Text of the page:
Scenes from Spring Training: Greetings from HoHoKam Park

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Or is it HoHoKam Stadium?  And is that capitalization correct?  Really, I can’t tell you because I’ve seen it written differently in different places.  I think “Stadium” is correct but Park rolls off the tongue better. Probably doesn’t matter considering that they’re building a new place a couple miles from here and will thus be leaving the joint soon.

I’ve only been here in Mesa for an hour or so, but there’s quite a different vibe to the place than the others I’ve visited.  Right off the exit there’s a huge trailer park advertising seasonal rentals for Cubs fans.  At a gas station down the road there were lots of folks wearing Cubs caps, over five hours before game time.  Mesa is a big sprawling suburb, but it’s a lot like how things felt in Port St. Lucie with the Mets last year: everyone seems like they’re here for the Cubs.

But with that kind of devotion comes some of the minor hassles that, while common in Florida, aren’t all that common in Arizona. Unlike everyplace else I’ve been so far this spring, there were attendants working the parking lot as early as 8AM, making sure I was where I was supposed to be and pointing me toward a media lot.  Likewise, this is the first time that anyone actually checked my credentials at the main gate to the park.  Sure, the other places have people giving your badge a glance as you walk by, especially after fans start showing up, but this is the first place that someone seated at a desk gave them any scrutiny at all.  It was polite scrutiny and I wasn’t held up, but one certainly gets the sense that the Cubs are more vigilant against would-be gate-crashers.

And speaking of crashing a gate, I think I’ll go wander around a bit and see if I can’t get in some trouble. I’m guessing it will be way easier to do here than the other places I’ve been.

Travis d’Arnaud’s position in Wednesday’s box score read “3B-2B-3B-2B-3B-2B-3B-2B-3B-2B-3B-2B-3B-2B-3B-2B-3B-2B”

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The Mets had to scratch both Jose Reyes and Wilmer Flores an hour before Wednesday’s game against the Yankees due to ribcage injuries, so Travis d'Arnaud — normally a catcher — borrowed David Wright‘s glove and played third base for the first time in his career. He had played some third base in spring training, but as far as an official professional game goes, he’s never been there.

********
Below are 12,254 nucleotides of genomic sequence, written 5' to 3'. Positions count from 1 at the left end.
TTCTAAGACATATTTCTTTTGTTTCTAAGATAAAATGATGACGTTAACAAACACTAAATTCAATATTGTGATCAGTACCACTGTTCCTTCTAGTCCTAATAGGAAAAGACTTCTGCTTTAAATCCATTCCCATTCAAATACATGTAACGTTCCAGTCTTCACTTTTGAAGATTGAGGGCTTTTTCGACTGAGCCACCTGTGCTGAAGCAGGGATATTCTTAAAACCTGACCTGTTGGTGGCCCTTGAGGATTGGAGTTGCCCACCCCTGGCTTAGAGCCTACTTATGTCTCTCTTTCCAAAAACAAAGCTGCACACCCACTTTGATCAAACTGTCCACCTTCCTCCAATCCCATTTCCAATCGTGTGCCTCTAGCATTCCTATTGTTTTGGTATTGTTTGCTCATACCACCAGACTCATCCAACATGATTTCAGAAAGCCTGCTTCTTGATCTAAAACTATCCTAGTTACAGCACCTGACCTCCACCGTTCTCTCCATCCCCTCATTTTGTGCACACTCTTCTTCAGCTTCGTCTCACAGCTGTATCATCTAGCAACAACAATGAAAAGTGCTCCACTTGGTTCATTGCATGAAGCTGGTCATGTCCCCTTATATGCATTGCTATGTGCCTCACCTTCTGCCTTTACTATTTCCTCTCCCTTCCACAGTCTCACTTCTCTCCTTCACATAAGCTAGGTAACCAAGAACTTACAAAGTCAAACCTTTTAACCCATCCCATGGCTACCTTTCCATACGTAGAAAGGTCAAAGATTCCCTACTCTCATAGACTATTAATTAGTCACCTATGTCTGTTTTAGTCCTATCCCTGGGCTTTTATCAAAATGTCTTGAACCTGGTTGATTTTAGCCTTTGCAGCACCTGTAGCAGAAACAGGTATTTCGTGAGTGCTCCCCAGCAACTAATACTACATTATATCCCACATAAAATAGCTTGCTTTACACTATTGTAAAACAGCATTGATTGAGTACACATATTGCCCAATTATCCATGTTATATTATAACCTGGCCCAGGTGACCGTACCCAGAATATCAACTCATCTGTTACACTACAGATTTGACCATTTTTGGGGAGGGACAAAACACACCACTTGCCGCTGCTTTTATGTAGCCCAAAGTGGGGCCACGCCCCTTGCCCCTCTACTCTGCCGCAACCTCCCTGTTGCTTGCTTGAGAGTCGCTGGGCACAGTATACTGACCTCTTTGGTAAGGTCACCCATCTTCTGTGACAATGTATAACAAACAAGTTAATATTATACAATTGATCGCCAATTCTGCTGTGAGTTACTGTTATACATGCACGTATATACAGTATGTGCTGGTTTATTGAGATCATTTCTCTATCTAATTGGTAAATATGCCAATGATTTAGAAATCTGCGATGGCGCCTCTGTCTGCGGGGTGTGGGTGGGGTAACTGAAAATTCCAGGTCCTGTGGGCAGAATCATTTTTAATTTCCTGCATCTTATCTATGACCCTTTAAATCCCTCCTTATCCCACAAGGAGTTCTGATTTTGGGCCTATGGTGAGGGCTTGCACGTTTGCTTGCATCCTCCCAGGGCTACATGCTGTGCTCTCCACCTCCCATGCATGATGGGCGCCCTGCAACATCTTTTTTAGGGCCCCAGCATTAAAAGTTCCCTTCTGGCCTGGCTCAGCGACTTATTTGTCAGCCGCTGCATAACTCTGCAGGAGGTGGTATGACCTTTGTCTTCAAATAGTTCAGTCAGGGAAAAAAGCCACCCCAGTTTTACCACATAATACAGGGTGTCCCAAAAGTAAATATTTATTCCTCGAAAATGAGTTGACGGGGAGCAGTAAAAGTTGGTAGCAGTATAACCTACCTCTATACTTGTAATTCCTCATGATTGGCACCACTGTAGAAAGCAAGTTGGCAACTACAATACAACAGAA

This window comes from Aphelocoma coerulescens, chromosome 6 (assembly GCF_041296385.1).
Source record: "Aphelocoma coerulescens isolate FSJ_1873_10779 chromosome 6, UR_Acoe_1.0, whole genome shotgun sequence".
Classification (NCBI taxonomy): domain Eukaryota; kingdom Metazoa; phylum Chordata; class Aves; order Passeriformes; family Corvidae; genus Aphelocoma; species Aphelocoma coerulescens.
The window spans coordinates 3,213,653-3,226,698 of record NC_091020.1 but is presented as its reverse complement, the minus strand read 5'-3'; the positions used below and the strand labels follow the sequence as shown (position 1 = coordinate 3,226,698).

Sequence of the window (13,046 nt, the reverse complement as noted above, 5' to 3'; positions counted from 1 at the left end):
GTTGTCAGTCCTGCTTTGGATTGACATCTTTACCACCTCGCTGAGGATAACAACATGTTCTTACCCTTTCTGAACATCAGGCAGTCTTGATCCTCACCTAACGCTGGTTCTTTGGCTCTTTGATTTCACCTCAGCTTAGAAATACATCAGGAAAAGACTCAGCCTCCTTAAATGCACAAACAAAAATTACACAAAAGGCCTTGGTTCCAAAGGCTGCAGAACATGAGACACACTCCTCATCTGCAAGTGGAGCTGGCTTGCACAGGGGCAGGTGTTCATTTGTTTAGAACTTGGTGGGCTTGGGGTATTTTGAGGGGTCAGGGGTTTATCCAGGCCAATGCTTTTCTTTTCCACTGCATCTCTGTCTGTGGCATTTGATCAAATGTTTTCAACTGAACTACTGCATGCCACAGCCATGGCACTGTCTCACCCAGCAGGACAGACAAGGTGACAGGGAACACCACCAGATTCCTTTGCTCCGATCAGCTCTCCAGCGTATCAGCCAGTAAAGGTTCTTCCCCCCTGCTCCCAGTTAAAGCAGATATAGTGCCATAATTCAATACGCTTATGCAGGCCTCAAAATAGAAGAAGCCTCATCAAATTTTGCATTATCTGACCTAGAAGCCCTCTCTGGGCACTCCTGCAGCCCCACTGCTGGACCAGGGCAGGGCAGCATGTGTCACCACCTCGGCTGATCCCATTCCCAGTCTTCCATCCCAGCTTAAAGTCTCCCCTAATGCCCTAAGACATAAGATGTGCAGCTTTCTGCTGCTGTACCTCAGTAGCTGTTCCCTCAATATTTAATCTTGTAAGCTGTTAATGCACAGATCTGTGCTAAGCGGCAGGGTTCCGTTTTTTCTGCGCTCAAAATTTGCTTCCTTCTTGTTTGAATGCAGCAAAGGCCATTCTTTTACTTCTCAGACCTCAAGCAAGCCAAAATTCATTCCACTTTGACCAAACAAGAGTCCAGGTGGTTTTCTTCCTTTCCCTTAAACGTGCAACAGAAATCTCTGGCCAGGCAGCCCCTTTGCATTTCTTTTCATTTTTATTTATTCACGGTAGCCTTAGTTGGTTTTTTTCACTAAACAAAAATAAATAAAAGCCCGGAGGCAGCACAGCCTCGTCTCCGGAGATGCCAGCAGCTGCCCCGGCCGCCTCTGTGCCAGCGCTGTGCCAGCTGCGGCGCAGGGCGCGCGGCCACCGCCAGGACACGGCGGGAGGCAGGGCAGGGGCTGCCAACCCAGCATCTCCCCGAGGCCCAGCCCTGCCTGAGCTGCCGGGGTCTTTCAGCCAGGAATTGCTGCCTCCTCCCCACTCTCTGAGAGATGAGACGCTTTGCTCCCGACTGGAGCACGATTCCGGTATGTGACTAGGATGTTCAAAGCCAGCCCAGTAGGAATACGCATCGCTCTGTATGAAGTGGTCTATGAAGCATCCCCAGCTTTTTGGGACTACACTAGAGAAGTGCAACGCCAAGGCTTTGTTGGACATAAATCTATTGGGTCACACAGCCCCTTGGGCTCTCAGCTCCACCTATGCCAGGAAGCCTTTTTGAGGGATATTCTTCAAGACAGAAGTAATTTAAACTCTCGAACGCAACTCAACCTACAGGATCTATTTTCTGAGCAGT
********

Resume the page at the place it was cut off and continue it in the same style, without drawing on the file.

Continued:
The first two batters the Yankees sent up to the plate in the first inning were left-handed. But when the right-handed Aaron Judge came up, manager Terry Collins swapped second baseman Asdrubal Cabrera with d’Arnaud. It became a thing. The two swapped once more in the first inning, three times in the second, once in the third, five times in the fourth, once in the fifth, three times in the sixth, four times in the seventh, once in the eighth, and twice in the ninth. It worked, as d’Arnaud didn’t have an opportunity to make a play until catching Todd Frazier‘s pop-up for the first out of the ninth inning — as a second baseman. Cabrera had a handful of opportunities, including immediately after having swapped with d’Arnaud.

The Mets lost 5-3. At the plate, d’Arnaud went 0-for-3 with a sacrifice fly. Cabrera was 1-for-4.

Matt Reynolds and Gavin Cecchini are being recalled from Triple-A Las Vegas so the Mets don’t have to do the “3B-2B shenanigans,” as MLB.com’s Anthony DiComo put it, again.

John Lackey stole the first base of his career

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Cubs starter John Lackey stole the first base of his 15-year career on Wednesday against the Reds. Of course, he spent the first 11 and a half years of his career in the American League, where opportunities to bat, let alone attempt to steal a base, were rare. Lackey entered Wednesday having taken 250 plate appearances, reaching base just 31 times on 17 singles, seven doubles, and seven walks for a .134 on-base percentage. One can imagine the 38-year-old is not exactly the swiftest base runner.

Still, Lackey managed to swipe a bag in the fourth inning. He singled with two outs against Homer Bailey. Then, with an 0-1 count on Ben Zobrist, Lackey broke for second even before Bailey began his windup. Tucker Barnhart stood up to alert Bailey that Lackey was running, so Bailey wheeled around and threw to second base, but Lackey slid into the bag easily safe. It wasn’t a pretty slide, but it did the job.

Lackey, however, was picked off of second base by Barnhart later that inning. Bailey threw a 3-2 fastball wide of the strike zone, walking Zobrist. Lackey had wandered too far off of second base, so Barnhart threw behind Lackey and the tag was applied by Zack Cozart. Lackey was called safe initially. The play was reviewed and the ruling on the field was overturned, ending the fourth inning.

Base Ba’al giveth and Base Ba’al taketh away.